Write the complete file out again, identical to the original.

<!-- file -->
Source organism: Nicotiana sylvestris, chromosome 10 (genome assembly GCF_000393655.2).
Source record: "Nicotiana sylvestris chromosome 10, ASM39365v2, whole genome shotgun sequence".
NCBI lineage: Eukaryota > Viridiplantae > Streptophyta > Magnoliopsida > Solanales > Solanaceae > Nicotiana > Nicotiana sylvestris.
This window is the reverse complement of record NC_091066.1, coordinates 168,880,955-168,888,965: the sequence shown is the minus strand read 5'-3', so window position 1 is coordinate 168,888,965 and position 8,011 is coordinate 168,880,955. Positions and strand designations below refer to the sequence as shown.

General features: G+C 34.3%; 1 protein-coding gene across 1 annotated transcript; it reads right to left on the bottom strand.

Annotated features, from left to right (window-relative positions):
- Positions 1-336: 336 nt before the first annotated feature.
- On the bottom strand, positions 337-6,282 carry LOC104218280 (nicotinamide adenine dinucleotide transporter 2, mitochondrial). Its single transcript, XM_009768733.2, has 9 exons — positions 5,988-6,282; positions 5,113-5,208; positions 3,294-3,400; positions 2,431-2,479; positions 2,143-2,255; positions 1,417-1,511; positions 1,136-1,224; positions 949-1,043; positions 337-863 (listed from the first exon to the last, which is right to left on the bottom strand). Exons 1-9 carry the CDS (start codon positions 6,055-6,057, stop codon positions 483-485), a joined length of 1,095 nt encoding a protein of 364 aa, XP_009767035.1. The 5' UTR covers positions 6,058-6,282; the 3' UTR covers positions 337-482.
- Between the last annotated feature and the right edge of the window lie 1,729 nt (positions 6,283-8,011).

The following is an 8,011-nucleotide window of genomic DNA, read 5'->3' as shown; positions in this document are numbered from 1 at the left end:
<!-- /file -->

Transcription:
Source organism: Nicotiana sylvestris, chromosome 10 (genome assembly GCF_000393655.2).
Source record: "Nicotiana sylvestris chromosome 10, ASM39365v2, whole genome shotgun sequence".
NCBI lineage: Eukaryota > Viridiplantae > Streptophyta > Magnoliopsida > Solanales > Solanaceae > Nicotiana > Nicotiana sylvestris.
This window is the reverse complement of record NC_091066.1, coordinates 168,880,955-168,888,965: the sequence shown is the minus strand read 5'-3', so window position 1 is coordinate 168,888,965 and position 8,011 is coordinate 168,880,955. Positions and strand designations below refer to the sequence as shown.

General features: G+C 34.3%; 1 protein-coding gene across 1 annotated transcript; it reads right to left on the bottom strand.

Annotated features, from left to right (window-relative positions):
- Positions 1-336: 336 nt before the first annotated feature.
- On the bottom strand, positions 337-6,282 carry LOC104218280 (nicotinamide adenine dinucleotide transporter 2, mitochondrial). Its single transcript, XM_009768733.2, has 9 exons — positions 5,988-6,282; positions 5,113-5,208; positions 3,294-3,400; positions 2,431-2,479; positions 2,143-2,255; positions 1,417-1,511; positions 1,136-1,224; positions 949-1,043; positions 337-863 (listed from the first exon to the last, which is right to left on the bottom strand). Exons 1-9 carry the CDS (start codon positions 6,055-6,057, stop codon positions 483-485), a joined length of 1,095 nt encoding a protein of 364 aa, XP_009767035.1. The 5' UTR covers positions 6,058-6,282; the 3' UTR covers positions 337-482.
- Between the last annotated feature and the right edge of the window lie 1,729 nt (positions 6,283-8,011).

The following is an 8,011-nucleotide window of genomic DNA, read 5'->3' as shown; positions in this document are numbered from 1 at the left end: